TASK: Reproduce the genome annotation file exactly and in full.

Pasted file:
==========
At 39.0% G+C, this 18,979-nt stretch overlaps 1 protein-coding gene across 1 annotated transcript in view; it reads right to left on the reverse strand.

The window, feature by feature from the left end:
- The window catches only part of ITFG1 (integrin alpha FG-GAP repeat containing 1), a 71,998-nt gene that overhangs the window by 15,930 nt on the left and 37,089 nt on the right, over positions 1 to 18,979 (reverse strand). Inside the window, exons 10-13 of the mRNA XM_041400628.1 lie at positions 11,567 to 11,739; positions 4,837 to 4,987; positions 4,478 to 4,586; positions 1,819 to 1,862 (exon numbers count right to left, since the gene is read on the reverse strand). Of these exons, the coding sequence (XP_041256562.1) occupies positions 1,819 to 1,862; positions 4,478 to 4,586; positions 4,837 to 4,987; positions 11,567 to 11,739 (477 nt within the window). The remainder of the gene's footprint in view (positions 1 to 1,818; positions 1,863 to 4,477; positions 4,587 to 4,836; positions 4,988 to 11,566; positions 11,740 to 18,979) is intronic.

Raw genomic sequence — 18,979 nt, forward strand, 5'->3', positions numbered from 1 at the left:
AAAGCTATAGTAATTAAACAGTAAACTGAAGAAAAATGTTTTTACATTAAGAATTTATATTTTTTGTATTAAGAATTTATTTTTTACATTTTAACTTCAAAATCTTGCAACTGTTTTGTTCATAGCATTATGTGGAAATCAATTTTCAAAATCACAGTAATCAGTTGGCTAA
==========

At 39.0% G+C, this 18,979-nt stretch overlaps 1 protein-coding gene across 1 annotated transcript in view; it reads right to left on the reverse strand.

The window, feature by feature from the left end:
- The window catches only part of ITFG1 (integrin alpha FG-GAP repeat containing 1), a 71,998-nt gene that overhangs the window by 15,930 nt on the left and 37,089 nt on the right, over positions 1 to 18,979 (reverse strand). Inside the window, exons 10-13 of the mRNA XM_041400628.1 lie at positions 11,567 to 11,739; positions 4,837 to 4,987; positions 4,478 to 4,586; positions 1,819 to 1,862 (exon numbers count right to left, since the gene is read on the reverse strand). Of these exons, the coding sequence (XP_041256562.1) occupies positions 1,819 to 1,862; positions 4,478 to 4,586; positions 4,837 to 4,987; positions 11,567 to 11,739 (477 nt within the window). The remainder of the gene's footprint in view (positions 1 to 1,818; positions 1,863 to 4,477; positions 4,587 to 4,836; positions 4,988 to 11,566; positions 11,740 to 18,979) is intronic.

Raw genomic sequence — 18,979 nt, forward strand, 5'->3', positions numbered from 1 at the left:
AAAGCTATAGTAATTAAACAGTAAACTGAAGAAAAATGTTTTTACATTAAGAATTTATATTTTTTGTATTAAGAATTTATTTTTTACATTTTAACTTCAAAATCTTGCAACTGTTTTGTTCATAGCATTATGTGGAAATCAATTTTCAAAATCACAGTAATCAGTTGGCTAA